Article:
Review: The Stolen Child by Keith Donahue


Note: This is a review I wrote quite some time ago (more than a year) but it was buried in my personal journal and I didn’t want to lose it. So here it is.

Title: The Stolen Child
Author: Keith Donahue
Publisher: Anchor
Year published: 2007

Spoilers: A few.

Recommended: It’s been a long while since I read it, but I can’t imagine giving this book as a gift. It’s certainly not a book to avoid, but nor is it a book to seek out.

Back when I was working at Borders, I picked up this book off the free shelf in the back room. I probably wouldn’t have bought it otherwise, despite my affection for modern takes on the world of the fey (Holly Black and Emma Bull are to be blamed for this). It’s marketed as a literary novel, which makes a certain amount of sense–despite the fact that the two main characters are a changeling and the boy the changeling displaced, there is almost nothing magical about this story, and that was the major failing for me.

We talk sometimes about the implicit promise of a story. The opening of the story instructs the reader in what to expect. On a simplified level, opening with a space battle implies that the story is going to have a fair amount of action. The theme of a novel begins to take shape from the first page, and it is important to be aware of the impressions and assumptions gleaned from whatever is first presented. In the case of The Stolen Child, the narrative opens with a description of the names and types of fairies, describing many in turn in order to describe a particular subset, the hobgoblins. From the perspective of someone fairly well versed in fantasy in general and ‘fairy stories’ in specific, these passages were quite dull. They introduce a very standard view of the world of fey, and while the writing is competent it is not poetic enough to excuse the fact that it is essentially an encyclopedia entry of unoriginal ideas. However, the major problem with this is that it implies that the extended world of the fey is important to the story–when in fact, there is never again a mention of anything but the hobgoblins, or implication that any other mystical creatures exist.

The hobgoblins themselves begin as an intriguing cast. When they steal Henry Day, they cocoon him up and carry him away, leaving one of their own in his place. This new Henry Day is carried home, and “vomits at the doorstep a mess of watercress, acorn husks, and insect exoskeletons.” This was the sort of detail I longed for throughout the rest of the novel–signs of the strangeness of these hobgoblins. Instead, they went from strange and magical to being a strange mix of animal, child, and adult which could have been captivating but instead fell flat. The opening led me to expect one type of fairy, which was not delivered, and what was seemed inconsistent and bland. They are described as being misshapen at times, but Aniday (Henry Day’s name once he is taken into the changeling tribe) is recognized by his father. These changelings wear worn-out t-shirts, don’t seem to have consistent rules about whether or not they need to eat, and read modern literature stolen from the library. Briefly it is mentioned that they can heal animals in some way, in a scene that could have had far more power than it did–but this detail is dropped as well.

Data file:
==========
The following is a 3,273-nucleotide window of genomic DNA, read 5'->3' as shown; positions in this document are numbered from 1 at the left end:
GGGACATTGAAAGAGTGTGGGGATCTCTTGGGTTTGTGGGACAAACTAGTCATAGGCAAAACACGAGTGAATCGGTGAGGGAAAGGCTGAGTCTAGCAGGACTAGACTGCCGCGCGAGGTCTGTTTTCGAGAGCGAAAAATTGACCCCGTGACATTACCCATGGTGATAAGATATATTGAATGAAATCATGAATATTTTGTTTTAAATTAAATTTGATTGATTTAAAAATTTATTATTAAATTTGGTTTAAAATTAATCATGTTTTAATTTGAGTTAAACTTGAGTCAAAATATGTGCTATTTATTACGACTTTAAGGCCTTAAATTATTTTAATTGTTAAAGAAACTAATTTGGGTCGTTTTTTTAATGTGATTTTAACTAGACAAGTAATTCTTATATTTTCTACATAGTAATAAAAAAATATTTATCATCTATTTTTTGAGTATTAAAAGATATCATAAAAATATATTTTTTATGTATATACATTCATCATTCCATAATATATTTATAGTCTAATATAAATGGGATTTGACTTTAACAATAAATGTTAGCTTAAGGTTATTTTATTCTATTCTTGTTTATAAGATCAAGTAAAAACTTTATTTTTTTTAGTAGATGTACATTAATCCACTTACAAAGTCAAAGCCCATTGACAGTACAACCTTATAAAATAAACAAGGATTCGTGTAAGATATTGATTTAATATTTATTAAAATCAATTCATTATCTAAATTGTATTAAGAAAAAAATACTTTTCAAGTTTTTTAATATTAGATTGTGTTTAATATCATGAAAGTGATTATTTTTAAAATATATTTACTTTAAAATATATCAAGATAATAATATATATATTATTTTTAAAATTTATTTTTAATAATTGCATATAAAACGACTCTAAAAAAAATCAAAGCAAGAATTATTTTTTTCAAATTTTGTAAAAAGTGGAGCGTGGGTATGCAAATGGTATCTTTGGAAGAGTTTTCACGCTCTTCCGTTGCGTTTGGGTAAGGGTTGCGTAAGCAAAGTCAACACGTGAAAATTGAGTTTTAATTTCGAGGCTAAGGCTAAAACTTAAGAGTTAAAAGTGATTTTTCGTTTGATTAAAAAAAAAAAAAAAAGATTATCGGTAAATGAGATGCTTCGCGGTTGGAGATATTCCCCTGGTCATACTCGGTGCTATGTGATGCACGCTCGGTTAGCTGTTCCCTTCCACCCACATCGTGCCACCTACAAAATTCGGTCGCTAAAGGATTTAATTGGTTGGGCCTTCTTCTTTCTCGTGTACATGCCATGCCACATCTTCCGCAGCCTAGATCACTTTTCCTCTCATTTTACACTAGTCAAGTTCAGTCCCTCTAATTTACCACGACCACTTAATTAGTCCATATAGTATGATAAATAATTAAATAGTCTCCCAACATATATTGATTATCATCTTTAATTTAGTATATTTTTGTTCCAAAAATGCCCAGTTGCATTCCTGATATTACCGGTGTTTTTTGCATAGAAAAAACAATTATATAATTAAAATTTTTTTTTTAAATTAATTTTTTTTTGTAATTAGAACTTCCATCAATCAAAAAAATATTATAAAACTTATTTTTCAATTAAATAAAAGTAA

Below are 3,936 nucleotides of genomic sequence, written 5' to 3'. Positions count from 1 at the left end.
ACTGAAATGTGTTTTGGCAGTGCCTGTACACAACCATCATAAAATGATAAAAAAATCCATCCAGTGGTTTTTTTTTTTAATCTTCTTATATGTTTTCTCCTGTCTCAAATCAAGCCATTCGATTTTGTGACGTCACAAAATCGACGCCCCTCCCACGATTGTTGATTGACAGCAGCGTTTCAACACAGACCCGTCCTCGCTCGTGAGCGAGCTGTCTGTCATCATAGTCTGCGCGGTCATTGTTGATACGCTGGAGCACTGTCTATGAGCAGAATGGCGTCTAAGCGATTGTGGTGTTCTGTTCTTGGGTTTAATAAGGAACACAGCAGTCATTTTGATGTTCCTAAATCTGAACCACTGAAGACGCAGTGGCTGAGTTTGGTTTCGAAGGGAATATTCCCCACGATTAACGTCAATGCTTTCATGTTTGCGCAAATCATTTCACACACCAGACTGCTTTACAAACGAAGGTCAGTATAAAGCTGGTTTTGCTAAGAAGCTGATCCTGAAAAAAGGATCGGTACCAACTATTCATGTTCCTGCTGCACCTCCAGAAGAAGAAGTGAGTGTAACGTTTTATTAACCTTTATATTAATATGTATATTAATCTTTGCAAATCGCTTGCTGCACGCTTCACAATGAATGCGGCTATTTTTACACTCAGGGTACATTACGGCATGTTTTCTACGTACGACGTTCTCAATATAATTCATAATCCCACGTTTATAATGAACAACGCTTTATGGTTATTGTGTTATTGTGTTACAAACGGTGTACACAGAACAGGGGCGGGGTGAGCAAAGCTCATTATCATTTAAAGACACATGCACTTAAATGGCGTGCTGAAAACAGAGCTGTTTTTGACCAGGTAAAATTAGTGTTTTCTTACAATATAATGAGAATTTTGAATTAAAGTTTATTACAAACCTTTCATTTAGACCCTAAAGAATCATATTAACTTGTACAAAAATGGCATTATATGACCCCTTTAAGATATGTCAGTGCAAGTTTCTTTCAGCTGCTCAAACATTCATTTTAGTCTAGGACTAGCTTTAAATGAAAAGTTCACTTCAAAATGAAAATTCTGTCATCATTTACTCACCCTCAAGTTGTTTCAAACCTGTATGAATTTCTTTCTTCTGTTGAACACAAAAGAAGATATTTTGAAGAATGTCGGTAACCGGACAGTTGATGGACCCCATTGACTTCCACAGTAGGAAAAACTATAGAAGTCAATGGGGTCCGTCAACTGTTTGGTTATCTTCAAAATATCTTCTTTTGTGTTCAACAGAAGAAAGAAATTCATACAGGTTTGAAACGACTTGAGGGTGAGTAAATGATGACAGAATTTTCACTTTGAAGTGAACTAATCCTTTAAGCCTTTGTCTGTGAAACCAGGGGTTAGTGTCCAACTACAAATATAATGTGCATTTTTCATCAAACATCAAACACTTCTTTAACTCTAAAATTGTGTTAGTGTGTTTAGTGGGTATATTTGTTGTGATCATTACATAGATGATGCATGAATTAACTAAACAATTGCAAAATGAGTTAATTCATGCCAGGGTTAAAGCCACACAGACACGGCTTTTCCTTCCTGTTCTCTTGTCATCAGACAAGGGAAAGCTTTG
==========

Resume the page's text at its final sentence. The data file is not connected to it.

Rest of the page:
The chapters alternate between Aniday (the stolen child) and Henry Day (the changeling who replaced him). The author’s decision to alternate in such a strict manner creates some bizarre changes in time, leaping backward and forward so that the meaning of events changes after you have read them. This technique can be used well, but in this case it only creates confusion and robs power from the earlier scenes–such as that where the father sees his lost son, told from each perspective in entirely the wrong order.

I am not literary in my writing or my reading habits, but I often appreciate literary works even when I don’t necessarily enjoy them. At times I admired the storytelling. Always these times were in Henry Day’s sections, snippets of the life of a boy and man who feels he perhaps does not quite belong. However, this sense of alienation and estrangement remained too subtle through much of the piece to justify the premise. The story of Henry Day was only weakened by the knowledge that he truly did not belong, while the story of Aniday remained lackluster throughout. In the one story line, there was too much magic, and in the other not enough.

Ultimately, this novel failed to bring together the literary and fantastical styles and traditions. Such work can be more powerful for its use of these disparate traditions, but with the stitches clearly showing, The Stolen Child felt too patchwork. As Aniday and Henry Day wonder who is fey and who is human, and never fully reconcile the two, the story struggles with whether it is a purely literary work or a fairy tale, and fails as the characters do.


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